The second episode of the Trilogy on the city of Mestre, Teste calde is the story of the few moments of the Risorgimento experienced by the inhabitants of the city of Venice Mestre. The protagonist, a young baker who is killed while innocent, refers to the famous Venetian legend of the Fornaretto di Venezia. The show is performed by a narrator (Gigio Brunello) who manipulates wooden statuettes on a table, thus mixing the language of figures with that of story theatre.
The Risorgimento in Venice Mestre
Teste calde tells the story of patriot Angelo Pradman, a baker who defends Fort Marghera against the Austrian invasion in 1848. He is engaged to the young Teresa, housekeeper to the Austrian baroness, the wife of the Austrian general Standeiskj. Pradman is also a lover of the Baroness herself, and meets her at her home every Thursday evening. The patriot Moser entrusts him with a very delicate mission: to sneak into General Standeiskj's house and get some rifles. Pradman tells Moser that it will be very easy for him, as he has free access to the Baroness's house. Teresa has heard everything and decides to take revenge: she sends a letter to the baroness in which she tells her that her lover, the baker, is talking to everyone about their love affair. The Baroness, in response, sends the General an anonymous letter informing him that Pradman will attempt to enter his home the following Thursday. The mission turns into a massacre: four of Pradman's comrades are killed in Standeiskj’s garden. Only Pradman manages to save himself, but for this he will be killed by his comrades who take him for a traitor. A few years later, another patriot, this time a true double agent, would have a successful career in the kingdom of Italy.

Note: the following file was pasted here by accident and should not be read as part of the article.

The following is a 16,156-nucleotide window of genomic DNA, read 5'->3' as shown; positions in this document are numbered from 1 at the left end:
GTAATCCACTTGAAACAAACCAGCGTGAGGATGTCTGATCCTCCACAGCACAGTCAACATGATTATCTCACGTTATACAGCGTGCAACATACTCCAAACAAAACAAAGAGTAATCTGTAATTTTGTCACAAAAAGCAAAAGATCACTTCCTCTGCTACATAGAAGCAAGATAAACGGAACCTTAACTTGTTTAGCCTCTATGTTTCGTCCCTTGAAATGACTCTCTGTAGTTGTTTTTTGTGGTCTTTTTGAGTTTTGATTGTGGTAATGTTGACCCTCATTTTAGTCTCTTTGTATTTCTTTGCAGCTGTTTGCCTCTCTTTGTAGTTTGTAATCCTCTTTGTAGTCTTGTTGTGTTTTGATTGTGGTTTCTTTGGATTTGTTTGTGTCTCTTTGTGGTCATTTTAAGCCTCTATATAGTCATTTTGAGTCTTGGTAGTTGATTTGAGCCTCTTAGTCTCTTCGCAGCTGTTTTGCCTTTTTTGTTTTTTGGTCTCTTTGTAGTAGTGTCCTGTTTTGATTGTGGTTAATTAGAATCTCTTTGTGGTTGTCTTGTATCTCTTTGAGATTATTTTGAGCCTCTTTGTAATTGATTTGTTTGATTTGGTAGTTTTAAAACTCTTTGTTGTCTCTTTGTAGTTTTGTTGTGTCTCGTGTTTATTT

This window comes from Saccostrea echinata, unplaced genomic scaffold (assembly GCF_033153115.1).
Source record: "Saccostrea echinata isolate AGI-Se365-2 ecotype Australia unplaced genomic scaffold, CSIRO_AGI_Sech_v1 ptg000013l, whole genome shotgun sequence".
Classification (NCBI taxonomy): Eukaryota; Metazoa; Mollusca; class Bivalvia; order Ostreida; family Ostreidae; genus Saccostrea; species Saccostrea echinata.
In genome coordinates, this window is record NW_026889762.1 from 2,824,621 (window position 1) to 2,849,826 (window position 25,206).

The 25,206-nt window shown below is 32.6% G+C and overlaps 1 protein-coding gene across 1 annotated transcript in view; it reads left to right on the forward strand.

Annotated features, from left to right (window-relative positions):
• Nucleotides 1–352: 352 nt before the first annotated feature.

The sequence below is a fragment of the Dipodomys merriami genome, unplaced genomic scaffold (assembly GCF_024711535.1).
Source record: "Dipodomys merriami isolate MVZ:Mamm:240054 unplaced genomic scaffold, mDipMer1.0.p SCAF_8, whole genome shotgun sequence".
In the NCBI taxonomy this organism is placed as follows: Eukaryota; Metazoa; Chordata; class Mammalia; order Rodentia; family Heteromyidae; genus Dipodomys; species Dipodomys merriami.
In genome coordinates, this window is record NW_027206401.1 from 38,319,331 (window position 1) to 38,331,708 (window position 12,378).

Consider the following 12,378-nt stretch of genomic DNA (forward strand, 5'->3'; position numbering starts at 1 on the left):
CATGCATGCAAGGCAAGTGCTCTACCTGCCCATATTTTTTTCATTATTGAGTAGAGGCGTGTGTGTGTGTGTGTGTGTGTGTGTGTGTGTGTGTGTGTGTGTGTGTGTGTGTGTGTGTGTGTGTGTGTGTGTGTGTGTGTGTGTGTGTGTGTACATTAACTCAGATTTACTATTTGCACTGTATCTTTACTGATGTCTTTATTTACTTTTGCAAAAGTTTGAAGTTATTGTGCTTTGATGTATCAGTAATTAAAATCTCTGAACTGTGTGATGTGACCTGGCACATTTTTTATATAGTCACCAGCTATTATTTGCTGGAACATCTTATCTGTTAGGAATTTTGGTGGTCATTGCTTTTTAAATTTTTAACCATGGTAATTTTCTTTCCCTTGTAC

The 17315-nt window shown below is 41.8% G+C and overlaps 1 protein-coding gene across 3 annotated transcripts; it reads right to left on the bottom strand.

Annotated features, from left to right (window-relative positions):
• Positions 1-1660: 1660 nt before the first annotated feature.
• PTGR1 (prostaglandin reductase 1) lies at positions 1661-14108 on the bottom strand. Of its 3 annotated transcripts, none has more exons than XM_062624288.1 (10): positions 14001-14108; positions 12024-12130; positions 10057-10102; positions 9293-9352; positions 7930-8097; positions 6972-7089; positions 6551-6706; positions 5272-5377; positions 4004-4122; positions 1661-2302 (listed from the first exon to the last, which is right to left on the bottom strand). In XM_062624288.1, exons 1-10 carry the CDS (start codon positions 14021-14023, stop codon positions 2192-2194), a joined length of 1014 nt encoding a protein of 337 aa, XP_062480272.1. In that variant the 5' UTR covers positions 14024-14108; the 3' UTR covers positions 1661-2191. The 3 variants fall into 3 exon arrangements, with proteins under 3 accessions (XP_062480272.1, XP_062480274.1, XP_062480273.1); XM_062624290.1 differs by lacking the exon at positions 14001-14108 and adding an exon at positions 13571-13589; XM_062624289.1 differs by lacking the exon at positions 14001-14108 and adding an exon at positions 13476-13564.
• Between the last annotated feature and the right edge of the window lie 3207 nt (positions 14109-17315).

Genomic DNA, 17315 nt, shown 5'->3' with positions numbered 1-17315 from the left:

Publications and translations
Gigio Brunello, Tragedie e commedie per tavoli e baracche. Treviso: De Bastiani Editore, 2018.